Excerpts from the book ‘The Honeymoon Effect’ by Bruce Lipton

 

However, over time, your conscious mind becomes burdened with thoughts dealing with the busyness of everyday life-balancing your budget, scheduling your chores, planning your weekend. The processing of the conscious mind shifts from creating the honeymoon experience to the management and strategies needed to deal with perceived necessities. The result is that the conscious mind relinquishes behavioral control to default programs previously stored in the subconscious mind.  

 

But once you know that you’re dealing with four minds in the relationship, and once you know how to change the negative programming of your subconscious minds, you will have the tools to recreate what you’ve lost. 

 

The conscious mind is the seat of your personal identity. It identifies you as a distinct individual, a unique spirit. The conscious mind manages your personal wishes, desire, and aspirations. When I ask you what kind of relationship you want in your life, your lovely, high-minded answer comes from the conscious mind-I want a relationship based on love, equality, and respect as well as sexual chemistry. This is the “positive thinking” mind that optimistically sticks post-it notes on the refrigerator that say, “I deserve a loving relationship” or “I eat healthy food.” 

 

This is also the creative mind that can look to the past and the future; it is not bound by time. Your conscious mind can answer questions about what you’re doing next Wednesday or what you did last Wednesday. It’s the mind that can “detach” from the current moment and daydream all day about what might happen you might win the lottery. You might meet Prince Charming. 

 

But wait a minute: if you’re conscious mind isn’t paying attention and “managing” the present moment because it’s busy thinking great thoughts or daydreaming about the kind of life you want to live, which is left to manage the “show”? Neuroscience researchers tell us that because of the conscious mind’s ability to flit from thought to thought, humans, on average, use their personally creative conscious mind to control their behavior-regulating cognitive activity (as I mentioned on page 72, but it bears repeating) about 5 percent of the time. By default, the remaining 95 percent of our cognitive activity is controlled by previously acquired programs downloaded into the subconscious mind.    

 

Is your television good or bad? Neither. What are you watching? Don’t blame the television set, blame the programming! Is your subconscious mind good or bad? Neither. The subconscious mind is primarily an amazing record/playback mechanism that, unlike the conscious mind, expresses little creativity and has no sense of time. It is always in the present moment, doesn’t see a future, and certainly doesn’t listen or care when you yell at it! 

 

The fetus, for example, absorbs cortisol and other stress hormones if the mother is chronically anxious.  If the child is unwanted for any reason, the fetus is bathed in the chemicals of rejection. If the mother is wildly in love with her baby and her partner, the fetus is bathed in the love potions you read about in the last chapter. If the mother is furious with the father, who has abandoned her during the pregnancy, the fetus is bathed in the chemicals of anger.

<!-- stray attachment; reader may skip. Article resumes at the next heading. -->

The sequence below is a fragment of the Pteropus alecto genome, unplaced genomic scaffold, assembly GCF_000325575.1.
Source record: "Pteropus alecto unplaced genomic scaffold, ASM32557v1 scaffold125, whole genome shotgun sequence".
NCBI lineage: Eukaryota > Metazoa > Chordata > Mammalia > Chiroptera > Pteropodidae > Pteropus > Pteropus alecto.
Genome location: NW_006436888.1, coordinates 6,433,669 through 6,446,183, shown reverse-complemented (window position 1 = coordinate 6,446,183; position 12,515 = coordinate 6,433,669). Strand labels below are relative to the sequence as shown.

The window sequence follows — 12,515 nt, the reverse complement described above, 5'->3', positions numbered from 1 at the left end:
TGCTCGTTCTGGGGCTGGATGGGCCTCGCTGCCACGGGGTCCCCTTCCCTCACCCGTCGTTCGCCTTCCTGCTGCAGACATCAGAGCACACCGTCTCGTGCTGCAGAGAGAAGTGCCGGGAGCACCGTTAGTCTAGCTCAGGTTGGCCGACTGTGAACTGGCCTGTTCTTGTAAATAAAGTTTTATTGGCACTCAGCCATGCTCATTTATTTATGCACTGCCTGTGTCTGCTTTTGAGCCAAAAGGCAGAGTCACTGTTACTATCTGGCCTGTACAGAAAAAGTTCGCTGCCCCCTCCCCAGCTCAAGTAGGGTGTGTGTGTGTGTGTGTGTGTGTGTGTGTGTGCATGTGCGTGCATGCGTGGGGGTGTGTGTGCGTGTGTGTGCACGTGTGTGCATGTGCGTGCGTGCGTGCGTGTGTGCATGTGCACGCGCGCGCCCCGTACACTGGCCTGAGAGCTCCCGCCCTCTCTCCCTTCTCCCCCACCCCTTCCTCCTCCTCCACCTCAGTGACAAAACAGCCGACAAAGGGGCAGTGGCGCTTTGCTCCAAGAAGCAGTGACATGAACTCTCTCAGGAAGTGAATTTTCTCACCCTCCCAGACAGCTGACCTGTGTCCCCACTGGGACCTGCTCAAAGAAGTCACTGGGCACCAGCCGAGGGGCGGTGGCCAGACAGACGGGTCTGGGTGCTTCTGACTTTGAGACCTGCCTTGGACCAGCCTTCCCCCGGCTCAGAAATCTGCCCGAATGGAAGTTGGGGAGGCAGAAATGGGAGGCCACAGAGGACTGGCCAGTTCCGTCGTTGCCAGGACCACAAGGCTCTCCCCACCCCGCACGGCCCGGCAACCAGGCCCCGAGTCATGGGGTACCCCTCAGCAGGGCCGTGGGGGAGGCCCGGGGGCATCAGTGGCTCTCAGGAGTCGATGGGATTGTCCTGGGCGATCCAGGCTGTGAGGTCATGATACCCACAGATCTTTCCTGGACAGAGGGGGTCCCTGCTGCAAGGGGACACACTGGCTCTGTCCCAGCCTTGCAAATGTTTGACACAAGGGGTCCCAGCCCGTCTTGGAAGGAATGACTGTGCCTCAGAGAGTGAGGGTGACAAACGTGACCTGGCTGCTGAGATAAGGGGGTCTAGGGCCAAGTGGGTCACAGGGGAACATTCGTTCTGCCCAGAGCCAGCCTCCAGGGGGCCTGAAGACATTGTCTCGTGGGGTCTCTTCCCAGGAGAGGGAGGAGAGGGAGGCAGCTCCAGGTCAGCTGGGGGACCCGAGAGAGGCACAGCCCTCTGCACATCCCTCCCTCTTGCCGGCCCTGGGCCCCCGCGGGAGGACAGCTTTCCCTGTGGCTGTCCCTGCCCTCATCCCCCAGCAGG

The developing fetal brain not only responds to the chemical messengers in maternal blood; it also acquires a memory of these chemical cascades that define its in utero experiences. By the time a child is born, she or he has already downloaded the emotional “music” of behavior, a tune that will endure throughout the child’s life. The child is born whistling a specific tune because he or she has already been programmed with the patterns of emotional chemicals experienced within the mother in the womb. It’s not a single event like the argument I described that creates the programming-it the repetitive patterns of the mother’s emotional cascades. After birth, the child goes about the job of creating life experiences that become the lyrics that match the emotional music. That’s great if the tune is a melody created in love, but it’s not so great if the mother’s emotional state was chronically unstable during her pregnancy. 

 

The nine months in the womb are so fundamental to human development in every area of life that Dr. Verny says he would like pregnant woman to wear “Baby under Construction” T-shirts to broadcast this crucial fact. In truth, the mother (and by extension her relationship with the father) serves as nature’s Head Start program.  

 

The chiropractor demonstrated muscle testing as a means of communicating with the subconscious mind. He asked me to hold out my arm and resist the downward pressure he applied to it. I had no problem resisting the light force he put on my arm. Then he asked me to hold out my arm and resist him again, this time while saying, “My name is Bruce.” Again, I had no trouble resisting his pressure. Then he told me to hold out my arm and resist his pressure while saying, “My name is Mary.” To my amazement, my arm flopped down, despite my strong resistance. “Try that again,” I said. “Apparently, I wasn’t ready.” 

 

In my lectures, I often ask the audience to muscle test the phrase “I love myself.” When the majority of arms sink, I ask them to think about how their subconscious belief that they are not lovable impacts their relationship. If you don’t love yourself with both minds, what is the chance that other people will love you? Very low, because your subconscious mind does not believe you are lovable. If someone does claim they love you, how worthy can they be when even you don’t find yourself lovable?